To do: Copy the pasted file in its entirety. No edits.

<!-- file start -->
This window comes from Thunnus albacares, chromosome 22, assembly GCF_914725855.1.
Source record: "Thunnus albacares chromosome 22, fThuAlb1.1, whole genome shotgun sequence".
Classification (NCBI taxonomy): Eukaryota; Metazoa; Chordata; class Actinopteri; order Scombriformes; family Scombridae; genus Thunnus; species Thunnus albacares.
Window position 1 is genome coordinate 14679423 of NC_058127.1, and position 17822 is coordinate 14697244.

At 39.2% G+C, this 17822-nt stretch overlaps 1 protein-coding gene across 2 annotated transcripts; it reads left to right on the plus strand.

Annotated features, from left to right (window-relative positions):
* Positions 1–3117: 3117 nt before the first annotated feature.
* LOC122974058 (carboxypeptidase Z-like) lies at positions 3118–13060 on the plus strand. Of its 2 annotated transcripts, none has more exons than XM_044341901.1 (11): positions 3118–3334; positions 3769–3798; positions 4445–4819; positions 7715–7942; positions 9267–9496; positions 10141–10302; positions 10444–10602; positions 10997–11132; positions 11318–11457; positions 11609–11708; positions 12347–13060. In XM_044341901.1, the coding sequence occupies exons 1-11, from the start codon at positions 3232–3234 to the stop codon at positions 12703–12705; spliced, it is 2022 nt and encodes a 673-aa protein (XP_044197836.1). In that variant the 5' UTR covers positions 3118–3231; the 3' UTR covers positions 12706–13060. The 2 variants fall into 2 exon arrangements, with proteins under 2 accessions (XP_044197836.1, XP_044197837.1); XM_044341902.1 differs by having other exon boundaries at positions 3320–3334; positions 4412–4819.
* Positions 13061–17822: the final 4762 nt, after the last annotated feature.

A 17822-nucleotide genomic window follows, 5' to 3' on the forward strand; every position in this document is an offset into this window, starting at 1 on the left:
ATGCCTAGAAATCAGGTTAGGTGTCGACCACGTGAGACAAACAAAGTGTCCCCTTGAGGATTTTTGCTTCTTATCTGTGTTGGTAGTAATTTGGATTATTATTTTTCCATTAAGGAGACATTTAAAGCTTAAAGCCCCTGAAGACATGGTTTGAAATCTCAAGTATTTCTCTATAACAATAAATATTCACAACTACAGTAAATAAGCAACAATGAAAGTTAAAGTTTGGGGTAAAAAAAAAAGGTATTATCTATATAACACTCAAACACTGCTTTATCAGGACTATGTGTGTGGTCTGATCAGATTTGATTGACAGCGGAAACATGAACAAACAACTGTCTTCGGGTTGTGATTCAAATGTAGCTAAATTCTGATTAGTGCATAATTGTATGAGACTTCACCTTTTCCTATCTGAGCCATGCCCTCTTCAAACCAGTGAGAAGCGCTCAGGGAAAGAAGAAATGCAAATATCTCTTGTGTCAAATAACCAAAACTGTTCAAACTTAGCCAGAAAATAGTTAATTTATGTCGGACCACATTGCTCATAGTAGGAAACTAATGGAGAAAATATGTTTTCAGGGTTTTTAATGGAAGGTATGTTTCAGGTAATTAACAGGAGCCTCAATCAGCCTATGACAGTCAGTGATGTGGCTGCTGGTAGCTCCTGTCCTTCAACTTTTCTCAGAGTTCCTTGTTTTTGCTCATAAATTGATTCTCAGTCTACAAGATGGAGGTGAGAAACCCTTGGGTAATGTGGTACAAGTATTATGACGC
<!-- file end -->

This window comes from Thunnus albacares, chromosome 22, assembly GCF_914725855.1.
Source record: "Thunnus albacares chromosome 22, fThuAlb1.1, whole genome shotgun sequence".
Classification (NCBI taxonomy): Eukaryota; Metazoa; Chordata; class Actinopteri; order Scombriformes; family Scombridae; genus Thunnus; species Thunnus albacares.
Window position 1 is genome coordinate 14679423 of NC_058127.1, and position 17822 is coordinate 14697244.

At 39.2% G+C, this 17822-nt stretch overlaps 1 protein-coding gene across 2 annotated transcripts; it reads left to right on the plus strand.

Annotated features, from left to right (window-relative positions):
* Positions 1–3117: 3117 nt before the first annotated feature.
* LOC122974058 (carboxypeptidase Z-like) lies at positions 3118–13060 on the plus strand. Of its 2 annotated transcripts, none has more exons than XM_044341901.1 (11): positions 3118–3334; positions 3769–3798; positions 4445–4819; positions 7715–7942; positions 9267–9496; positions 10141–10302; positions 10444–10602; positions 10997–11132; positions 11318–11457; positions 11609–11708; positions 12347–13060. In XM_044341901.1, the coding sequence occupies exons 1-11, from the start codon at positions 3232–3234 to the stop codon at positions 12703–12705; spliced, it is 2022 nt and encodes a 673-aa protein (XP_044197836.1). In that variant the 5' UTR covers positions 3118–3231; the 3' UTR covers positions 12706–13060. The 2 variants fall into 2 exon arrangements, with proteins under 2 accessions (XP_044197836.1, XP_044197837.1); XM_044341902.1 differs by having other exon boundaries at positions 3320–3334; positions 4412–4819.
* Positions 13061–17822: the final 4762 nt, after the last annotated feature.

A 17822-nucleotide genomic window follows, 5' to 3' on the forward strand; every position in this document is an offset into this window, starting at 1 on the left:
ATGCCTAGAAATCAGGTTAGGTGTCGACCACGTGAGACAAACAAAGTGTCCCCTTGAGGATTTTTGCTTCTTATCTGTGTTGGTAGTAATTTGGATTATTATTTTTCCATTAAGGAGACATTTAAAGCTTAAAGCCCCTGAAGACATGGTTTGAAATCTCAAGTATTTCTCTATAACAATAAATATTCACAACTACAGTAAATAAGCAACAATGAAAGTTAAAGTTTGGGGTAAAAAAAAAAGGTATTATCTATATAACACTCAAACACTGCTTTATCAGGACTATGTGTGTGGTCTGATCAGATTTGATTGACAGCGGAAACATGAACAAACAACTGTCTTCGGGTTGTGATTCAAATGTAGCTAAATTCTGATTAGTGCATAATTGTATGAGACTTCACCTTTTCCTATCTGAGCCATGCCCTCTTCAAACCAGTGAGAAGCGCTCAGGGAAAGAAGAAATGCAAATATCTCTTGTGTCAAATAACCAAAACTGTTCAAACTTAGCCAGAAAATAGTTAATTTATGTCGGACCACATTGCTCATAGTAGGAAACTAATGGAGAAAATATGTTTTCAGGGTTTTTAATGGAAGGTATGTTTCAGGTAATTAACAGGAGCCTCAATCAGCCTATGACAGTCAGTGATGTGGCTGCTGGTAGCTCCTGTCCTTCAACTTTTCTCAGAGTTCCTTGTTTTTGCTCATAAATTGATTCTCAGTCTACAAGATGGAGGTGAGAAACCCTTGGGTAATGTGGTACAAGTATTATGACGC